James Comer's former campaign manager Edwin King reflects on primary

06/10/2015 03:57 PM

After laying the groundwork over the last few years and competing in the Republican primary, James Comer saw his chances dashed by the slimmest of margins on May 19.

Comer’s former campaign manager Edwin King, who joined the team in December 2014, said with a close loss there are “many things you could pick apart,” but he thought overall they ran a good race in four-way primary.

Reflecting on early momentum, King said the campaign knew there was going to be a shift as the dollars rolled in from Louisville businessman Hal Heiner.

“We knew that we we’re going to hit a period where a lot of the money spent by the Heiner campaign was going to be effective and he would go up in polls, and he did,” King said. “Our strategy was in the last month to spend all of our money in the last four weeks of the campaign.”

“It’s very, very tempting when you see all of these ads by your opponent on TV to actually think maybe we’ll make a small ad buy here, a small ad buy there. We send out mailers — and start spending money earlier,” he said, adding they kept up their discipline in their strategy.

King said Heiner was leading in March with internal polling showing Bevin’s numbers staying constant into April, but his real movement came in the final weeks of the campaign.

“I think he probably benefited from some of the stories in the final weeks,” King said.

The “big thing” King said he is proud of in the campaign is “how we dealt with adversity,” alluding to the claims of physical and mental abuse from Marilyn Thomas, a former college girlfriend of Comer’s that were publicized in the final weeks of the primary.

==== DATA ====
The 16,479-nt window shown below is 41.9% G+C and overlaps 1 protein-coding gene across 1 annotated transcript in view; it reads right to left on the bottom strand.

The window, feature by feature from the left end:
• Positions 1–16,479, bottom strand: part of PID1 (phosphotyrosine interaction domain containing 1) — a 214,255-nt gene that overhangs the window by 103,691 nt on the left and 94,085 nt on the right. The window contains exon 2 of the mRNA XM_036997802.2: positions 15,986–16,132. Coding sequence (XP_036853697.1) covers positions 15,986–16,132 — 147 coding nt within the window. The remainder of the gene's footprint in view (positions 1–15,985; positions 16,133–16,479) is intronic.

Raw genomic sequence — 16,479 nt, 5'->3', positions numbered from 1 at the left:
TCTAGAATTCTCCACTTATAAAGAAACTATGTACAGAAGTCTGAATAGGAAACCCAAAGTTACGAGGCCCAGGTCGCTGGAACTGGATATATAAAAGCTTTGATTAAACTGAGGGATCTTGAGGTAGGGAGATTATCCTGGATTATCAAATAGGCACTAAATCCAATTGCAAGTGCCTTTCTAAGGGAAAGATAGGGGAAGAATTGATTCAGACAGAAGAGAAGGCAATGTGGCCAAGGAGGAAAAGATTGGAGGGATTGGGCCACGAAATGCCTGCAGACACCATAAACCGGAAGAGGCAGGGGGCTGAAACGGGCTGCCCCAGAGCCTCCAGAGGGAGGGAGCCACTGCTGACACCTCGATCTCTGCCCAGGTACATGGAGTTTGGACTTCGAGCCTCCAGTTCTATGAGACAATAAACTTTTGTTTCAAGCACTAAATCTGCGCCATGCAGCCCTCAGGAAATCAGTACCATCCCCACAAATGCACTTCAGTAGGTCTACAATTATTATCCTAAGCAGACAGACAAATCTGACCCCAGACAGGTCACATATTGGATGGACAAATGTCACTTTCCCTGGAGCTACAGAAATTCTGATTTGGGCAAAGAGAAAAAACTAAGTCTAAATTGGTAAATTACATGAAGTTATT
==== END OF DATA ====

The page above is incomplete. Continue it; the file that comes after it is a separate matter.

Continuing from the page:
“I think we handled that very well. Commissioner Comer, he opened his life up to the media. You know, he denied everything, and he did a good job. I’m proud of the way he handled that and the way we handled adversity,” King said. “I think it really showed by only losing by 83 votes. A lot of people counted us out with three weeks out.”

With a razor-thin margin of defeat to Matt Bevin, Comer opted for a recanvass of the votes cast but did not pull the trigger on a full recount — something his campaign manager said was considered.

“I’d be lying if I said we didn’t consider it,” King said. “At the end of the day Commissioner Comer decided it would be very divisive for the party. Eighty-three votes is a slim margin, however a recount would be very, very costly and it would be divisive for the party.”

King said supporters called and encouraged the campaign to petition a judge for a recount, but Comer opted for unity.

“He’s a class act. I really admire him,” King said.

King said he is in “constant contact” with the Bevin campaign, and that he and Comer plan on supporting Bevin in the Nov. 3 election.

“We’re fighting for the principles and values of the Republican Party,” he said, speaking of the race between Bevin and Democratic nominee Jack Conway.


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